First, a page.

STU: Basically, what happened, George Soros wrote a 5,000-dollar check to a charity. And that charity gave a ton of money to this candidate. And George Soros was a small part of it. Because George Soros is Jewish, people are just -- signaling him out basically.
That's the way this works? Is it?
GLENN: Sure. Sure.
Here's the deal: He did donate to that liberal group that endorses progressive prosecutor and supports efforts to overhaul the justice system. But this isn't in line with causes that he's publicly supported for years.
STU: Okay. See, that's what I mean.
GLENN: So he wasn't going after this guy in particular.
STU: So let me guess. He gave a donation, years ago.
And that money just sat in the -- in the bank account for a while. And eventually was given out by this organization.
This one guy that they're highlighting because they want to make the big Donald Trump conspiracy.
It's so typical of these conservatives.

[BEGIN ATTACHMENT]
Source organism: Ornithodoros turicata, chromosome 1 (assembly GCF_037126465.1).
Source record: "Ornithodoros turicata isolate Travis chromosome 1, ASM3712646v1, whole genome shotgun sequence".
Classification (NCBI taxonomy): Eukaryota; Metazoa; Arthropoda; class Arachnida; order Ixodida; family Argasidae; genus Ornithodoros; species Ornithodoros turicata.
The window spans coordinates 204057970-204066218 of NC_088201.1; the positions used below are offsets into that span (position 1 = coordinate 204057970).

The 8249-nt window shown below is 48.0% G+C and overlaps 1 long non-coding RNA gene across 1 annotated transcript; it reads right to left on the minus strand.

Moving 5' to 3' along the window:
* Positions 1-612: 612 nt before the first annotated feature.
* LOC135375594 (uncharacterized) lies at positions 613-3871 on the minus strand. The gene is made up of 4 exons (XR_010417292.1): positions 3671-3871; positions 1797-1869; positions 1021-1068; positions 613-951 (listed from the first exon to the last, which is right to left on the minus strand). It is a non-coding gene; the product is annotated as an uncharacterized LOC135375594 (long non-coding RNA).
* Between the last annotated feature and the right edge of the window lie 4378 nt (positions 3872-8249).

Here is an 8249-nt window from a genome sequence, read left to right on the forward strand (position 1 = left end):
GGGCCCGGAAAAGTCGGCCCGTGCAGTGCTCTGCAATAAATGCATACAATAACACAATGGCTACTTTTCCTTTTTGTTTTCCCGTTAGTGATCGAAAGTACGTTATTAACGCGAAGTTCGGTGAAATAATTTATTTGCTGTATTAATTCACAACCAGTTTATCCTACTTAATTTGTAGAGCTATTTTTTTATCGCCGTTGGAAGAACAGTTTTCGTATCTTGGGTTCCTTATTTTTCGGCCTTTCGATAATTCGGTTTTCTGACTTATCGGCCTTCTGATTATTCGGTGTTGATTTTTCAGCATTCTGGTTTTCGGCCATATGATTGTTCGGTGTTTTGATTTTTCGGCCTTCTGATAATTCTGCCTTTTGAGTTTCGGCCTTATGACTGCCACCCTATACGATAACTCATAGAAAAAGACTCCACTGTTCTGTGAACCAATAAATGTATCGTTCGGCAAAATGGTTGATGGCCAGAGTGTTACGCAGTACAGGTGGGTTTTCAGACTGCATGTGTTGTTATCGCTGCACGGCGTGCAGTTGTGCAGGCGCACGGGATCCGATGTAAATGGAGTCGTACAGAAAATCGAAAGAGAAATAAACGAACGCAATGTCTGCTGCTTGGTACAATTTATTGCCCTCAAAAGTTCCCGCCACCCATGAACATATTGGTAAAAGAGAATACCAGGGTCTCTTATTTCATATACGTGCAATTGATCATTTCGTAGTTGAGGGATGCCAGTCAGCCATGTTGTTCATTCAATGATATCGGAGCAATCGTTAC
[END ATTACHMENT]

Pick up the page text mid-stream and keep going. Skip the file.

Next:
GLENN: Oh, okay. So here's the thing: While the link between Mr. Bragg and Mr. Soros does exist, arguments that the district attorney was bought is misleading.
Mr. Bragg announced his candidacy for the position in June 2019, nearly two years later.
GLENN: On May 8th, 2021, the political arm of Color of Change.
STU: Oh, good organization.
GLENN: A progressive criminal justice group, endorsed him!
It pledged it would send a million dollars on direct mailers on the ground campaign voting and voter turnout efforts on his behalf.
STU: Okay. So a small portion of that money was the money that George Soros had already --
GLENN: No. No. Will you listen? You're jumping to conclusions.
STU: I am. I am.
GLENN: It didn't donate to Mr. Bragg's campaign directly. There was no money. They were just doing that. Okay?
GLENN: A few days later, a few days later.
GLENN: May 14th. Mr. Soros contributed a million dollars to the group.
STU: Come on.